Turning now to FIGS. 2(a), 2(b) and 2(c) which illustrate the process of the invention and an apparatus 50 useful for the process of the invention is shown as comprising an apparatus 10 substantially that illustrated in FIG. 1, but lacking some of the details for the sake of brevity. Apparatus 10 is shown surrounded with a furnace which comprises a glass (Pyrex or quartz) shroud 52 around the outside of which are heating means 58 and 60 which are resistance wire, tape or any other suitable means as is known to those skilled in the art. In the embodiment used in the examples, the heating means were heating tape, with the glass shroud and heating tape wrapped with Fiberfax™ thermal insulation; a type of fiberglass insulation known to those skilled in the art. The glass shroud is sized so as to conform as close as possible to the shape of the exterior of the apparatus so as to achieve uniform heating. With specific reference first to FIG. 2(a), a glass core rod 54 and a glass cladding rod 56 are shown in respective crucibles 12 and 14, with a loose fitting quartz plug 62 placed in the bottom opening. In this embodiment heating means 58 and 60 comprise two separate heating tapes wrapped around the outside of the glass container so that the glass softening or melting zones (crucibles 12 and 14) can be heated to a different temperature than the melt flow and drawing zones below, if desired. The glass core and cladding rods are placed in their respective crucibles as shown and the entire apparatus is heated up to about 100° C. while a vacuum is applied to the interior of the apparatus and to the exterior surface of the glass rods through gas fittings 24 and 26 to vacuum outgas the interior of the apparatus and also the glass rods. The rods and the interior of the apparatus are then purged with dry nitrogen through fittings 24 and 26 and the melting zones or crucibles are then heated to a temperature above the glass transition temperature of the glass by heating tapes 58, while the lower melt flow and fiber drawing zone is heated to the same or different temperature by heating tapes 60. The heating causes the glass rods to soften and the glass to flow into respective core and cladding glass conduits 42 and 43 as shown in FIG. 2(b) and the pressure applied to the glass melts through 24 and 26 is increased. The plug 62 is removed and the core/clad glass fiber drawn from the bottom as illustrated in FIG. 2(c). The process of the invention enables good concentricity of the core and cladding glass to be achieved in the fiber. Concentricity is determined by measuring the cross-section of the core/clad fiber produced at a number of different points along the length of the fiber, measuring the maximum and minimum cladding thickness at each point, and then dividing the minimum value by the maximum value times one hundred to obtain the concentricity as a percentage value. Core/clad chalcogenide glass fiber produced by the process of the invention has been made with a concentricity of 100%.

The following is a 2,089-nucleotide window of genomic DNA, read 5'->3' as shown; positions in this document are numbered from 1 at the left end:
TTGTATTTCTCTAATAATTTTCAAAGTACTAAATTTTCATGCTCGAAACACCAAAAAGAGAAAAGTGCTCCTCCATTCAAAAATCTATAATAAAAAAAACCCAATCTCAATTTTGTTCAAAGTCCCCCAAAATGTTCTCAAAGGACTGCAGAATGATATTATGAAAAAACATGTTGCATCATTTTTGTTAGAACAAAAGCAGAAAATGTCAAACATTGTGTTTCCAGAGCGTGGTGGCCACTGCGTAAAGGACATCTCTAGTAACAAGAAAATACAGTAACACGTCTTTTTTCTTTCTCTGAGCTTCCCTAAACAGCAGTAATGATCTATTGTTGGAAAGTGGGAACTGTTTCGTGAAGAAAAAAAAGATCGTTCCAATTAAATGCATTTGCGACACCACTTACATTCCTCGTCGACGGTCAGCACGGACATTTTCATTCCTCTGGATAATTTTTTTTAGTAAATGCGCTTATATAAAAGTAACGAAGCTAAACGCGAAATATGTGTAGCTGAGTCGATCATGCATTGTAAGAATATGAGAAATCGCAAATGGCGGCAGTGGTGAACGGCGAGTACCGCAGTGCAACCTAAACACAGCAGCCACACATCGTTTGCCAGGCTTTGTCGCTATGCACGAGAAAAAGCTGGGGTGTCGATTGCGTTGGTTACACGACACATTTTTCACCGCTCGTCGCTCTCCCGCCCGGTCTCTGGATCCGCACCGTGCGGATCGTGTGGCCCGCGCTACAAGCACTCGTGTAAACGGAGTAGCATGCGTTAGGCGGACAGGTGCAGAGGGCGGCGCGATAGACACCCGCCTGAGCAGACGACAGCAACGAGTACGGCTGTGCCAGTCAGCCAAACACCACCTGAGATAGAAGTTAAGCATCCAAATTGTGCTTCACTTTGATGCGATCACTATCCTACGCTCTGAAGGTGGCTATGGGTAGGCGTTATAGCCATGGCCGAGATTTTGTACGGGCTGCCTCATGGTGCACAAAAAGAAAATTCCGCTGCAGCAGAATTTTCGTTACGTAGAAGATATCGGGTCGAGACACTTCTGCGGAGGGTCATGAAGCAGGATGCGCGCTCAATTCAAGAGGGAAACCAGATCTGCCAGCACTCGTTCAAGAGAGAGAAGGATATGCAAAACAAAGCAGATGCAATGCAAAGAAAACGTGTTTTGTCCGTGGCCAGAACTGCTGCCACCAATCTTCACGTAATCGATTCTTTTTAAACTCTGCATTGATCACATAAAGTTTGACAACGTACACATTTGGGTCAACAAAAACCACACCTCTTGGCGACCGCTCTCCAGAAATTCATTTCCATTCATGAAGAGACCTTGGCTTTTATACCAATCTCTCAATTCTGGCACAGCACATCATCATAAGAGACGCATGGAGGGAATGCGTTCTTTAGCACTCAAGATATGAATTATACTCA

Having described the invention, the following examples are given to illustrate specific applications of the invention including the best mode now known to perform the invention. These specific examples are not intended to limit the scope of the invention described in this application.
In the Examples below, chalcogenide core glass rods having a composition As40 S58 Se2 (atomic %) were fabricated from elemental starting materials of reagent grade purity which had been further purified. For each rod, the arsenic, sulfur and selenium were weighed out, dry mixed and placed in a quartz glass ampoule made from fused silica in a dry box, with the ampoules then evacuated and sealed with an oxygen-methane torch. The chalcogenide cladding glass rod had a composition As40 S60 and was fabricated using the same procedure. Melting of the glass batches was done at 850° C. for 8 hours in a rocking furnace to facilitate mixing. The melts were then quenched with the ampoules in a vertical position and annealed from about the glass transition temperature (˜200° C.) to produce rods approximately 10 cm in length and 10 mm in diameter. The difference in thermal expansion and contraction between the chalcogenide glass and the quartz glass results in the diameter of the chalcogenide glass rods being slightly less than that of the quartz, so that the rods are merely removed from the ampoules after the top has been broken off. The chalcogenide glasses do not react with quartz at the temperatures used in the process of the invention as set forth in the examples below.